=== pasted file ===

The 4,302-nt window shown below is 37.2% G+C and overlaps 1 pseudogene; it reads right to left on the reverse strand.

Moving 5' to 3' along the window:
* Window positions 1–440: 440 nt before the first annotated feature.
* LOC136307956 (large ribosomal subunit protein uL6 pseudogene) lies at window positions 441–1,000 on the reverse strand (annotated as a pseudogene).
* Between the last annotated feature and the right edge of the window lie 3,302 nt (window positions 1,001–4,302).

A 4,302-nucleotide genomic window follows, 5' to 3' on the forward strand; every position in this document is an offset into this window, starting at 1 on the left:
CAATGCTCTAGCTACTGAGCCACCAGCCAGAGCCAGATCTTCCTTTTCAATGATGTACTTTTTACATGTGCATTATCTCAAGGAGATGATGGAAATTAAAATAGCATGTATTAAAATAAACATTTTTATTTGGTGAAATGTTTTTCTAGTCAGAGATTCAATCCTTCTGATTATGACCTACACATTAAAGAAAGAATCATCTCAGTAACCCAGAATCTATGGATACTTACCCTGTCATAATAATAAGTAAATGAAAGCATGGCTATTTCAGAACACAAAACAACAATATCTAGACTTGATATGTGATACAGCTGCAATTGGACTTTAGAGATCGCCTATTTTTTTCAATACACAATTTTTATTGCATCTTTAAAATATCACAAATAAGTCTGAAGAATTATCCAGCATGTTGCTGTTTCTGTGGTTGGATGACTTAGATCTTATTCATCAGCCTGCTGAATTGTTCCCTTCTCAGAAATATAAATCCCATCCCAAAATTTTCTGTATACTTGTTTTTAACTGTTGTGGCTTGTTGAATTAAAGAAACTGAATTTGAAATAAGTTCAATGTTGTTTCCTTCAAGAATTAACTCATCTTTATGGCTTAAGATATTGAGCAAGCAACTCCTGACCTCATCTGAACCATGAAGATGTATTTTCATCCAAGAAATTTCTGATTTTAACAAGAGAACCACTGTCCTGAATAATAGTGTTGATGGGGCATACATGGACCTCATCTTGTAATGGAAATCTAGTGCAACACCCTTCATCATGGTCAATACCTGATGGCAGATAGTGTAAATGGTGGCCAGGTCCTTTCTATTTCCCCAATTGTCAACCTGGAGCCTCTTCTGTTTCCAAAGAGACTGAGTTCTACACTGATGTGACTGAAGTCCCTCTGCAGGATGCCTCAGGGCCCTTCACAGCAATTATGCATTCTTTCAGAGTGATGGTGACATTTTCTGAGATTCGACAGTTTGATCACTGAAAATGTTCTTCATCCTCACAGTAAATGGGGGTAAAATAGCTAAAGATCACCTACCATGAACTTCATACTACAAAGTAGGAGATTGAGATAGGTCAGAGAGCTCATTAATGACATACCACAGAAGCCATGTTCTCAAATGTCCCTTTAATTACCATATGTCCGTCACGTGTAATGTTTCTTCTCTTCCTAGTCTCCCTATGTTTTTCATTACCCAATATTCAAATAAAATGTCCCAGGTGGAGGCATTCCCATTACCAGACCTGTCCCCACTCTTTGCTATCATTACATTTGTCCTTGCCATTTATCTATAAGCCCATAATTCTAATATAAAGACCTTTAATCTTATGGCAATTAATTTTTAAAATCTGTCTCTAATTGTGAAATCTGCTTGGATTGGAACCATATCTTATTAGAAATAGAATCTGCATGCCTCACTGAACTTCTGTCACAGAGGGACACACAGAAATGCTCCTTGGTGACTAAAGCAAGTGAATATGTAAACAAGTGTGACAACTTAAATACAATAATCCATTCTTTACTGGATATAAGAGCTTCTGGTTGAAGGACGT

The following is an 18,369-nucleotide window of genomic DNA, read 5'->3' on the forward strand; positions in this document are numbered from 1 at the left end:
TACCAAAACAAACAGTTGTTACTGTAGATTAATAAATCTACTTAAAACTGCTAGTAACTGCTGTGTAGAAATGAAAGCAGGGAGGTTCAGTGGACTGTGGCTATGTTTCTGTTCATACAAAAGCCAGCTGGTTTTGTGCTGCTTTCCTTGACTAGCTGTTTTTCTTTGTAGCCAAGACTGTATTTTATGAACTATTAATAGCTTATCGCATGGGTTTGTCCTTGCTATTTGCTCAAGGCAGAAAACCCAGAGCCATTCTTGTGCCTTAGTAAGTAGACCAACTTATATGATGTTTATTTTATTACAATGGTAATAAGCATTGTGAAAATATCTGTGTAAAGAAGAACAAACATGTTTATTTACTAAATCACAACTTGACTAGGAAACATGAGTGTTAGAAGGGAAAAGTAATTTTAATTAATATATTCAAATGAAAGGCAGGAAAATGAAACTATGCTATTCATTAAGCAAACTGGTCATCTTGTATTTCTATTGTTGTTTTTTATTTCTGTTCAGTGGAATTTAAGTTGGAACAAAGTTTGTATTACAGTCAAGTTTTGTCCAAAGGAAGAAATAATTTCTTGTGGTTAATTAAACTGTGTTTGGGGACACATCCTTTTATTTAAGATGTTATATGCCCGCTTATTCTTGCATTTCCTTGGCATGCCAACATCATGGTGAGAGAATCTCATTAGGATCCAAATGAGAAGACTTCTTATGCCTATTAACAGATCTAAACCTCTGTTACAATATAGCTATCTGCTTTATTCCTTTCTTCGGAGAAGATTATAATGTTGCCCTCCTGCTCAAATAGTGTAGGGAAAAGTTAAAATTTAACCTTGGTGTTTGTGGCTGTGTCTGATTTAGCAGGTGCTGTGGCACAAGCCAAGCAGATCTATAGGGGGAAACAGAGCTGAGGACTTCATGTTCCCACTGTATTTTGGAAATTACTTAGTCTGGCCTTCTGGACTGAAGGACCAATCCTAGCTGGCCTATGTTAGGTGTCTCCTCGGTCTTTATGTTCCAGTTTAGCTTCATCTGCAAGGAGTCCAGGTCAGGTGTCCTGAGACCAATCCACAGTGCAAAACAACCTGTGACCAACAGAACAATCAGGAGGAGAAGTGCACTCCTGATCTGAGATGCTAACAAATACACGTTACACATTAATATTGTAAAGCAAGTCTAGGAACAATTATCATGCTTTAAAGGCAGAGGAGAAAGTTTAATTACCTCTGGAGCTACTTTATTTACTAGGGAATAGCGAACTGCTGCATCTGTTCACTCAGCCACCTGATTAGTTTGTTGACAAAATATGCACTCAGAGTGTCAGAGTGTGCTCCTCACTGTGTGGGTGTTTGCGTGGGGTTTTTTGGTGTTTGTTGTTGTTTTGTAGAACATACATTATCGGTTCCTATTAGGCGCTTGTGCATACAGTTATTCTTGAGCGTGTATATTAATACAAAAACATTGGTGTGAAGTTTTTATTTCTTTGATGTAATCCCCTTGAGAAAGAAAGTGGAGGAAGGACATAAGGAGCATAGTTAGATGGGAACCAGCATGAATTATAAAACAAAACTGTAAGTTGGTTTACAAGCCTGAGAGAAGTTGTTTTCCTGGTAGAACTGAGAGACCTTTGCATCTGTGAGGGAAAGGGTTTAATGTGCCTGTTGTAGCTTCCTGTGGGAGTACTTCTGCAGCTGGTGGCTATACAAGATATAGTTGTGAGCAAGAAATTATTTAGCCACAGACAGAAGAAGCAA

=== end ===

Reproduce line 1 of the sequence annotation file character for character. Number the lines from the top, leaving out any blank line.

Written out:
The 4,302-nt window shown below is 37.2% G+C and overlaps 1 pseudogene; it reads right to left on the reverse strand.